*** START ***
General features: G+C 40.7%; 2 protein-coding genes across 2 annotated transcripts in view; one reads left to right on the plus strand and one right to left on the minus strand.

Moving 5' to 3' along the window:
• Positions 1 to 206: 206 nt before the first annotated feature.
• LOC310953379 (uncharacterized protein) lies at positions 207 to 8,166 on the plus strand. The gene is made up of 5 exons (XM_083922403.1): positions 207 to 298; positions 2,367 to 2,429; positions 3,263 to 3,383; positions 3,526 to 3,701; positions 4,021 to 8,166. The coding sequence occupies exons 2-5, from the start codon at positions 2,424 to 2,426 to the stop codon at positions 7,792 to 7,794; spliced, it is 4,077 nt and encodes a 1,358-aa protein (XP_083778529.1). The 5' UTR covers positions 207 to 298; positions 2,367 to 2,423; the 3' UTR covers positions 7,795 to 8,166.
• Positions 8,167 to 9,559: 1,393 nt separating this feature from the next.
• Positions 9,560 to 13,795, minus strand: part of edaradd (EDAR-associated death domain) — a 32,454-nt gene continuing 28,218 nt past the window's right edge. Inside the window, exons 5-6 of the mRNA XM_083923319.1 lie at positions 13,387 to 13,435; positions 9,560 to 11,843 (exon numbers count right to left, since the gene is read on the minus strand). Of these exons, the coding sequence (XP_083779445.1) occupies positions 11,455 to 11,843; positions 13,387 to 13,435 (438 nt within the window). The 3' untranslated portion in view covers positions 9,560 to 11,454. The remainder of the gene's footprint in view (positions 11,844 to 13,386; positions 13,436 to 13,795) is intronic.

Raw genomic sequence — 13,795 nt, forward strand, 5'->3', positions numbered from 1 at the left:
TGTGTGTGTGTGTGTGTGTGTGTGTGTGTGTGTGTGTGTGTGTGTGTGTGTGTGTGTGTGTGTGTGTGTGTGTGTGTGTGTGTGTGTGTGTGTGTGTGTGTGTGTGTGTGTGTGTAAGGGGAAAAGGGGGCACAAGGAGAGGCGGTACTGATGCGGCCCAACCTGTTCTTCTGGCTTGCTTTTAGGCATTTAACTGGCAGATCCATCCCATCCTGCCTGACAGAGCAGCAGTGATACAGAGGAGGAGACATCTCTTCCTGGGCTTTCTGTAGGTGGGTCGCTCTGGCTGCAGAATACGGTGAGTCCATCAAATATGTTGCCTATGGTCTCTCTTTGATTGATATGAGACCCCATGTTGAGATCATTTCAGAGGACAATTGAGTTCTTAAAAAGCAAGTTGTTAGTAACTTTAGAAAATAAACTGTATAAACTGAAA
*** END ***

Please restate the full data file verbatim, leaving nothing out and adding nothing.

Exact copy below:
General features: G+C 40.7%; 2 protein-coding genes across 2 annotated transcripts in view; one reads left to right on the plus strand and one right to left on the minus strand.

Moving 5' to 3' along the window:
• Positions 1 to 206: 206 nt before the first annotated feature.
• LOC310953379 (uncharacterized protein) lies at positions 207 to 8,166 on the plus strand. The gene is made up of 5 exons (XM_083922403.1): positions 207 to 298; positions 2,367 to 2,429; positions 3,263 to 3,383; positions 3,526 to 3,701; positions 4,021 to 8,166. The coding sequence occupies exons 2-5, from the start codon at positions 2,424 to 2,426 to the stop codon at positions 7,792 to 7,794; spliced, it is 4,077 nt and encodes a 1,358-aa protein (XP_083778529.1). The 5' UTR covers positions 207 to 298; positions 2,367 to 2,423; the 3' UTR covers positions 7,795 to 8,166.
• Positions 8,167 to 9,559: 1,393 nt separating this feature from the next.
• Positions 9,560 to 13,795, minus strand: part of edaradd (EDAR-associated death domain) — a 32,454-nt gene continuing 28,218 nt past the window's right edge. Inside the window, exons 5-6 of the mRNA XM_083923319.1 lie at positions 13,387 to 13,435; positions 9,560 to 11,843 (exon numbers count right to left, since the gene is read on the minus strand). Of these exons, the coding sequence (XP_083779445.1) occupies positions 11,455 to 11,843; positions 13,387 to 13,435 (438 nt within the window). The 3' untranslated portion in view covers positions 9,560 to 11,454. The remainder of the gene's footprint in view (positions 11,844 to 13,386; positions 13,436 to 13,795) is intronic.

Raw genomic sequence — 13,795 nt, forward strand, 5'->3', positions numbered from 1 at the left:
TGTGTGTGTGTGTGTGTGTGTGTGTGTGTGTGTGTGTGTGTGTGTGTGTGTGTGTGTGTGTGTGTGTGTGTGTGTGTGTGTGTGTGTGTGTGTGTGTGTGTGTGTGTGTGTGTGTAAGGGGAAAAGGGGGCACAAGGAGAGGCGGTACTGATGCGGCCCAACCTGTTCTTCTGGCTTGCTTTTAGGCATTTAACTGGCAGATCCATCCCATCCTGCCTGACAGAGCAGCAGTGATACAGAGGAGGAGACATCTCTTCCTGGGCTTTCTGTAGGTGGGTCGCTCTGGCTGCAGAATACGGTGAGTCCATCAAATATGTTGCCTATGGTCTCTCTTTGATTGATATGAGACCCCATGTTGAGATCATTTCAGAGGACAATTGAGTTCTTAAAAAGCAAGTTGTTAGTAACTTTAGAAAATAAACTGTATAAACTGAAA